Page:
when they were pulling up the seats to lay the wiring?
Male: I said ratrod, you said no hotrod and now it looks like there’s a partially decomposed rat
underneath the seat. I knew this was a ratrod.
Male: Okay folks, we’re closing in on flames.
Male: Now, you’re going to start messing with the ignition.
Male: We’re going to disconnect the ignition so that we can bypass it with the flamethrower switch.
Male: So now, with the flamethrower switch, right as you push it, it will cut the ignition of the car, hit
and activate the sparkplug.
Male: That’s exactly how it works. When you hit the button, it bypasses the ignition and reverts the
power to the flamethrower box.
Male: So we’re going to have flames shortly.
Male: One important thing here folks. Disconnect the battery so you don’t catch anything on fire
working on the ignition. You see, we want fire. We just want it on our terms. Now the hotwire
kit doesn’t necessarily guarantee a certain size to your fire. It can be anywhere between a foot
to 6 feet depending on the size of the engine, the carburetion, the fuel octane, the heat of the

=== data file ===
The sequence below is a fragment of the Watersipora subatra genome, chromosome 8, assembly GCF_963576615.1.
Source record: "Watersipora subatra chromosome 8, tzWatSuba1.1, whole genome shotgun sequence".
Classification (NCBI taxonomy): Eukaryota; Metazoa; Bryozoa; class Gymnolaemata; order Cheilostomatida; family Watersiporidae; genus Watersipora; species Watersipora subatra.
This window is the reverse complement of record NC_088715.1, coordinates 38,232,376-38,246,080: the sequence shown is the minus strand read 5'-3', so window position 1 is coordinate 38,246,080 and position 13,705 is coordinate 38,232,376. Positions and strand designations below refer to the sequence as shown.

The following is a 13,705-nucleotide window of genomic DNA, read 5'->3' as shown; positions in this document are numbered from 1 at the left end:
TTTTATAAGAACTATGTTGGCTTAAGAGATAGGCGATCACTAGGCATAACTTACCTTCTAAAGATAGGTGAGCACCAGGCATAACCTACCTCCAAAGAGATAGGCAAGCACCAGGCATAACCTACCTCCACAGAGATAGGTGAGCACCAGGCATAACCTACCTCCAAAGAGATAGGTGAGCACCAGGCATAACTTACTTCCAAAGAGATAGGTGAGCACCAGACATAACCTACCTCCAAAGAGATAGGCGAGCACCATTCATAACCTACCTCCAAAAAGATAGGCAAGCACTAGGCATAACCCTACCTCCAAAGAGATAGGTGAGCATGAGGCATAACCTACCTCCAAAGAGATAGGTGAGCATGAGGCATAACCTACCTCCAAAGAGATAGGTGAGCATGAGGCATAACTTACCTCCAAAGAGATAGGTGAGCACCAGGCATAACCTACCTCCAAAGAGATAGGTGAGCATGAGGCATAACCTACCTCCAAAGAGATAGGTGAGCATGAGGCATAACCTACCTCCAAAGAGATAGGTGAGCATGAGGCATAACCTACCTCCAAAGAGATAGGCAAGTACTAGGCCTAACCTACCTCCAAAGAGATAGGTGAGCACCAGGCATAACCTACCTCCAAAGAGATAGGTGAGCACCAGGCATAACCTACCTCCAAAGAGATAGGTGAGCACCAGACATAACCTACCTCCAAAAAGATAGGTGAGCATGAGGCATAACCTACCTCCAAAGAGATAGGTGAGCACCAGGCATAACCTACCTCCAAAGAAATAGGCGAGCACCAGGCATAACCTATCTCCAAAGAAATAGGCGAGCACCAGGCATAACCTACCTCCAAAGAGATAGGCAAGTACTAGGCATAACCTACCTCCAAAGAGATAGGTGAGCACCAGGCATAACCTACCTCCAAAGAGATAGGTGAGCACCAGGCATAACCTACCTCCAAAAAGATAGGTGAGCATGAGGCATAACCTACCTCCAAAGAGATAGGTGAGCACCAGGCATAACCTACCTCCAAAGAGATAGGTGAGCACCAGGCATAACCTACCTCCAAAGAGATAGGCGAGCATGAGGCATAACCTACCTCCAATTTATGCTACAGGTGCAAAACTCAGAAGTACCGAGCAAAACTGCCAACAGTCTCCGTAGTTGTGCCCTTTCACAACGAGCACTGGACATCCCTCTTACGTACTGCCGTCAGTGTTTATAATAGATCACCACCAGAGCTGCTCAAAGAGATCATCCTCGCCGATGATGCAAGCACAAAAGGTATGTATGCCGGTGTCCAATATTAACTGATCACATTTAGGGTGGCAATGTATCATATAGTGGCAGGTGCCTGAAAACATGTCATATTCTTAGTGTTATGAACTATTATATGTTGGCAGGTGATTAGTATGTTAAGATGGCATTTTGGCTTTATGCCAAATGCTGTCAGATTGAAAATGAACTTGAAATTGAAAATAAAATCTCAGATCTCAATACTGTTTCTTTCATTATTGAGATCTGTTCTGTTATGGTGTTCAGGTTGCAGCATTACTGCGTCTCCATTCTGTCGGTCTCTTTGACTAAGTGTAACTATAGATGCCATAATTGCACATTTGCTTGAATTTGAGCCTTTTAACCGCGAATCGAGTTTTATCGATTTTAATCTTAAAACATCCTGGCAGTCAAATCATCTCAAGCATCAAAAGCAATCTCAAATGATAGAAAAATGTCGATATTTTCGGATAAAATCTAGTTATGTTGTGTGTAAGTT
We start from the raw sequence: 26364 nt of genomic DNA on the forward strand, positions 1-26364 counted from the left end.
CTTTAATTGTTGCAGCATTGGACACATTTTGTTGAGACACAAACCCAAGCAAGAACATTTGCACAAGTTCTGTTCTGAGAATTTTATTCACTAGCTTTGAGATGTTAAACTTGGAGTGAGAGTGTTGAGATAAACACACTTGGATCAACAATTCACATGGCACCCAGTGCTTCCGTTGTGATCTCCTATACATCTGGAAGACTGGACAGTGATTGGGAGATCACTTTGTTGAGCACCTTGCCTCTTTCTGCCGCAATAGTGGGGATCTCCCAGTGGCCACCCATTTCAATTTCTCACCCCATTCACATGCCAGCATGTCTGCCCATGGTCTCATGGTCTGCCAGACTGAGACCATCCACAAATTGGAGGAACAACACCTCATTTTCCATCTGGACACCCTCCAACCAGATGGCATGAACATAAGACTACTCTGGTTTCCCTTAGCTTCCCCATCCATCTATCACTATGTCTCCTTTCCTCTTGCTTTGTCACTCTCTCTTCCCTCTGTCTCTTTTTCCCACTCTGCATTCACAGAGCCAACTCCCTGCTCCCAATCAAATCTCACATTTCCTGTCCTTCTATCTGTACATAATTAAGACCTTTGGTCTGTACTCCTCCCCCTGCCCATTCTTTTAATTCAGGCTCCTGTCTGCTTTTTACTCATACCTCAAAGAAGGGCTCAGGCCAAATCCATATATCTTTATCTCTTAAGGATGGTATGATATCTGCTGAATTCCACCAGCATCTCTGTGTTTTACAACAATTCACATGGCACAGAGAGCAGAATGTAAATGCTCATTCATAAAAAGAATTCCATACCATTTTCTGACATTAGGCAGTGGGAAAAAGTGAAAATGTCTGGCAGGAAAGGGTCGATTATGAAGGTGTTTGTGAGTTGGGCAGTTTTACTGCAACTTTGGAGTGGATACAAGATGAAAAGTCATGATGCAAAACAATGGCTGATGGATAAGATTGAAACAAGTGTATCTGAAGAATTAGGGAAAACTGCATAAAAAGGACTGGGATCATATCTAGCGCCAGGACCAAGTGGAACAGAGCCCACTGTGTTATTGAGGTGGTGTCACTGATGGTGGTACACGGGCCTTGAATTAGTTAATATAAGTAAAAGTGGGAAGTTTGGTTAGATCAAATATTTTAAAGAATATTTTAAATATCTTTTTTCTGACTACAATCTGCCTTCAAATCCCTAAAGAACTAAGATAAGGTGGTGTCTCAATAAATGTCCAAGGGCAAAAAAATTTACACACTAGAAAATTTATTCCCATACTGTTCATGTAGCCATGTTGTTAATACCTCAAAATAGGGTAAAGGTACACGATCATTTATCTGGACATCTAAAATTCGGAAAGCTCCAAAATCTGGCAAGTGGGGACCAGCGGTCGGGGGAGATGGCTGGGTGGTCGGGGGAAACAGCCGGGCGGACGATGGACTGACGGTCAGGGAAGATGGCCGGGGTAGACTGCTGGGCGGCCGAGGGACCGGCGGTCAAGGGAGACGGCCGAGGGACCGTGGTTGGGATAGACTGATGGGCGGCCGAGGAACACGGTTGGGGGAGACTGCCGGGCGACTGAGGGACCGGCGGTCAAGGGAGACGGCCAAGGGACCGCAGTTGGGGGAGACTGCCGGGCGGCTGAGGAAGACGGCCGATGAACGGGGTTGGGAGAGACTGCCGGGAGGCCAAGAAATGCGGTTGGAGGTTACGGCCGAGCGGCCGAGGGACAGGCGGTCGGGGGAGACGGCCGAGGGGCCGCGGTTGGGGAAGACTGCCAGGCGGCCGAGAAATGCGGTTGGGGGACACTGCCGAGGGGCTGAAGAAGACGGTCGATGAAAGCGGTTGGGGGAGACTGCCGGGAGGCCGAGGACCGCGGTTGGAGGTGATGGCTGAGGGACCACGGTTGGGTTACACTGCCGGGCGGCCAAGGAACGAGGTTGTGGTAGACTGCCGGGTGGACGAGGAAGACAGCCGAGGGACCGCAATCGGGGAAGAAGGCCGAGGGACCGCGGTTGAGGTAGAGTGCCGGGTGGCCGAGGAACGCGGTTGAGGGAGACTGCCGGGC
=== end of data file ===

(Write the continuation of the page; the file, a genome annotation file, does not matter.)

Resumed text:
exhaust pipe and so on and so on.
Male: This thing will probably shoot really good flames because it’s got a short exhaust system which
means the pipes will get very hot. It has no mufflers and it’s got a very powerful motor with big
Male: But first, we need to make sure we get good spark. Let’s check Gator first.
Male: Perfect. You did have a great spark.
Male: Okay, Gator’s rolling. But over on Wayne’s car, we’re getting a little gremlin. The spark is only
working on the driver’s side.
Male: The coils are bad or something is not grounded right or something.
Male: Something is rotting in Denmark.
Male: While the guys try to troubleshoot their nonsparking spark, I want to jump over to the east coast
for a minute and introduce you to the king of fire. Dangerous Dave.
Male: You think it’s hot today? Wait till you feel the heat from the fire.
Male: Now dangerous Dave doesn’t brag about being the king of fire. He’s happy just shooting flames
with his crew and putting on a show for the crowd. Of course being top dog, people are always
looking to knock you off.
Male: Once in a while I get to Florida, I get challenged down there. I didn’t want to do it but the guy
insisted on it so I did it and he never even shook my hand. He just turned around and walked
away. He shot about 30 foot in the air and I shot a good 100 foot in the air.
Male: Dave’s a member of Flames R Us, a car club specializing in cool cars and big fire. Now these guys